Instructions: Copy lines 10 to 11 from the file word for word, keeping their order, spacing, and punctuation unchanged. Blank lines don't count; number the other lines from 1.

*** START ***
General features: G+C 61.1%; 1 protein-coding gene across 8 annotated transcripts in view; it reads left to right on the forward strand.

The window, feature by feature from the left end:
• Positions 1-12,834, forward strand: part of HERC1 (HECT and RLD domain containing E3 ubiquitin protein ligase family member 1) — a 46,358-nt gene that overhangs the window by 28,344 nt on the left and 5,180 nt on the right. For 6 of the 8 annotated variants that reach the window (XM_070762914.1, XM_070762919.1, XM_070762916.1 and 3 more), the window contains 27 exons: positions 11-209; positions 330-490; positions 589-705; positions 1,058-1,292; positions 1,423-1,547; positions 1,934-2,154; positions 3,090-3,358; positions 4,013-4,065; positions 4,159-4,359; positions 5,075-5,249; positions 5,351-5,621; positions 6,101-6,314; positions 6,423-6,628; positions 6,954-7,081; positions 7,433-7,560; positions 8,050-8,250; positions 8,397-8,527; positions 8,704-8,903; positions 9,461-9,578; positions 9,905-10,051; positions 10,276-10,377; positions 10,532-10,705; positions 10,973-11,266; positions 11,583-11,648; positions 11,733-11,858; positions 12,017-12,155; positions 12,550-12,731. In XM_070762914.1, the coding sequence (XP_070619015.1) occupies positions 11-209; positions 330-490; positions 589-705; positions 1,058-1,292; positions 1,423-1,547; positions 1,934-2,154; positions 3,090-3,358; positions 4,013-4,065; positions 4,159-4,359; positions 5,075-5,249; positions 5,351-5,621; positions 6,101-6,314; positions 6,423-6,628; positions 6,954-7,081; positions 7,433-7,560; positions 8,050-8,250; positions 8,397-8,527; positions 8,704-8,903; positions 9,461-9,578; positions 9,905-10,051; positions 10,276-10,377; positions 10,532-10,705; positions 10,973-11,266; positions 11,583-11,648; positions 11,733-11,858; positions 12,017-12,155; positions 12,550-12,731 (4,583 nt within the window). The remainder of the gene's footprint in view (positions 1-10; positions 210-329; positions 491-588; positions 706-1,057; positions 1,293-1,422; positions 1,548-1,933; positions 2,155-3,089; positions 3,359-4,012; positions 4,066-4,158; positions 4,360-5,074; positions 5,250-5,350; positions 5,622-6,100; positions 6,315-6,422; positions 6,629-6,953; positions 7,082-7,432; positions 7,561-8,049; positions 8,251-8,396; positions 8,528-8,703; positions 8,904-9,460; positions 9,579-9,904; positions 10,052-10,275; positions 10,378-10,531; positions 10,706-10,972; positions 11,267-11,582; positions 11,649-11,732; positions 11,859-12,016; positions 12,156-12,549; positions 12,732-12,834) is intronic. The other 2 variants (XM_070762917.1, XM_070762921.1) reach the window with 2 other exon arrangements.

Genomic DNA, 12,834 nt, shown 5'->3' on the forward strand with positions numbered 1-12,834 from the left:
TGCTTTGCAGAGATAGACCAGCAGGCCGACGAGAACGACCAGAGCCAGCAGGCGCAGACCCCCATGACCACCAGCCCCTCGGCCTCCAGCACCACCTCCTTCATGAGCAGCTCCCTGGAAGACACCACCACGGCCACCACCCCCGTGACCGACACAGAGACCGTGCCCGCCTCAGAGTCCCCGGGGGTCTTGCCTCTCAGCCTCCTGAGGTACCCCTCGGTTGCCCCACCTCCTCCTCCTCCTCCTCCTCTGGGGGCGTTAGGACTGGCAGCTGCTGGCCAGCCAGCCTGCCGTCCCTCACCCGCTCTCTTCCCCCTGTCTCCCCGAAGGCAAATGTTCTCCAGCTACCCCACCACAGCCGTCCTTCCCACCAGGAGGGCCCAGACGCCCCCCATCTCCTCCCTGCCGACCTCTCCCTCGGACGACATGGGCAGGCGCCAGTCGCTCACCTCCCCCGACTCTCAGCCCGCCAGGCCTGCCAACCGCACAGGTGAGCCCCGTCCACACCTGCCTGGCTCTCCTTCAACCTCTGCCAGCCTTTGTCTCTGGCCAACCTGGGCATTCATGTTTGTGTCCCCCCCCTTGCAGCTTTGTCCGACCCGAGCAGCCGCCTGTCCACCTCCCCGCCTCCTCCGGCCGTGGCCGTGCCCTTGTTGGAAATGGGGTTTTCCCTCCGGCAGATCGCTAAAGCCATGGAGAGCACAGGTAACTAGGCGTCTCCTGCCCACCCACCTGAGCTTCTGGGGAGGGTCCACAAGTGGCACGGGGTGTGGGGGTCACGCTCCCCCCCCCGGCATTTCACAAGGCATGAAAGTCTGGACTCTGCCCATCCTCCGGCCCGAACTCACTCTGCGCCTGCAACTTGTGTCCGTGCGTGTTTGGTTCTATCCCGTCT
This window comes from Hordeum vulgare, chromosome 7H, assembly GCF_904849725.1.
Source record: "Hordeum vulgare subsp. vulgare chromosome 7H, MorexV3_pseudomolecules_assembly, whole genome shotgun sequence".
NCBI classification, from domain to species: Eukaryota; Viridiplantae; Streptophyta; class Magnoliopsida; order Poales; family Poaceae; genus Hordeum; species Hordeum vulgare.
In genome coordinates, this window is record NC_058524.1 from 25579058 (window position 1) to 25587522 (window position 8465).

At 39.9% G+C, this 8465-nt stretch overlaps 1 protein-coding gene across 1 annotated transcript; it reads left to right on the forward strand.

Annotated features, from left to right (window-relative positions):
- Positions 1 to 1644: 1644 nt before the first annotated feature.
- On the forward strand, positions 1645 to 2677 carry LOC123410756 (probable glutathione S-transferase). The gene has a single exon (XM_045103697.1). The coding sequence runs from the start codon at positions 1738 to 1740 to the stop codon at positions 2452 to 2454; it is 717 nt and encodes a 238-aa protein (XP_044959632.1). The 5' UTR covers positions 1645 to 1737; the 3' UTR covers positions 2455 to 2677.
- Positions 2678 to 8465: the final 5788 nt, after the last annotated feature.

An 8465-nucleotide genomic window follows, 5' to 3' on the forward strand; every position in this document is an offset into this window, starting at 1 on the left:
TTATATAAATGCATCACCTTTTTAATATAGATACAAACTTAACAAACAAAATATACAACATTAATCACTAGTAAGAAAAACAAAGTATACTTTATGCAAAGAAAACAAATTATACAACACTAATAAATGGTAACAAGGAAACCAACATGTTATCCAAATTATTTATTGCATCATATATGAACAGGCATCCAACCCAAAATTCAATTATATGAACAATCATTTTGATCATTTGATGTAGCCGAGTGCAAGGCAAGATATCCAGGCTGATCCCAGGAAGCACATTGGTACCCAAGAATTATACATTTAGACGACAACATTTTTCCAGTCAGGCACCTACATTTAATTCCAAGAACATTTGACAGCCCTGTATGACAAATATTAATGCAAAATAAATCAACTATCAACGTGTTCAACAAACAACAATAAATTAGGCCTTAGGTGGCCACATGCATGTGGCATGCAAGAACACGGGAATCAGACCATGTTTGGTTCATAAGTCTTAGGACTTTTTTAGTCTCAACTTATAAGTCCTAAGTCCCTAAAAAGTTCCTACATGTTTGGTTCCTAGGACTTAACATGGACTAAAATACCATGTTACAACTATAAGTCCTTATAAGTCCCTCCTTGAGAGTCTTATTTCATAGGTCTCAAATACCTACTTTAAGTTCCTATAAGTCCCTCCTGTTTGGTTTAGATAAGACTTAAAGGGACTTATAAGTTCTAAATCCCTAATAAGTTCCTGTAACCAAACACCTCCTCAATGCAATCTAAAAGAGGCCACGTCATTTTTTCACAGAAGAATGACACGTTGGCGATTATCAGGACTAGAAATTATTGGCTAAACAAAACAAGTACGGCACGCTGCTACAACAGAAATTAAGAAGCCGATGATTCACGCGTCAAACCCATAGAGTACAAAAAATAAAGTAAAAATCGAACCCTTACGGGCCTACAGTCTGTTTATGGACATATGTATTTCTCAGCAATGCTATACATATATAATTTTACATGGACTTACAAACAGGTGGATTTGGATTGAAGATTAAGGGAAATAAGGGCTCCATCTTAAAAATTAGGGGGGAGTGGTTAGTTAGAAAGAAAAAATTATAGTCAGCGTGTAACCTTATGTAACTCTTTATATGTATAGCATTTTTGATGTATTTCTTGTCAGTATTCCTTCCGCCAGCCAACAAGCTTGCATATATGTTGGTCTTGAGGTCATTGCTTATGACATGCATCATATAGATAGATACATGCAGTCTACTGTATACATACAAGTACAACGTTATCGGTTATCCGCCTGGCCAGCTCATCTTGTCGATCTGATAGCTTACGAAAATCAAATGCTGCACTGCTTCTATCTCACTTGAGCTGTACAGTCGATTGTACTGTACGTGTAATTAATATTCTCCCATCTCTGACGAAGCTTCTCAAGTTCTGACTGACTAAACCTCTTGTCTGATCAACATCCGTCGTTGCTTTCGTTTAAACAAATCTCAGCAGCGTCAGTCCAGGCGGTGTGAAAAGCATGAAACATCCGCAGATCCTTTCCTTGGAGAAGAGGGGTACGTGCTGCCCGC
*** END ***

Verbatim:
At 39.9% G+C, this 8465-nt stretch overlaps 1 protein-coding gene across 1 annotated transcript; it reads left to right on the forward strand.

Annotated features, from left to right (window-relative positions):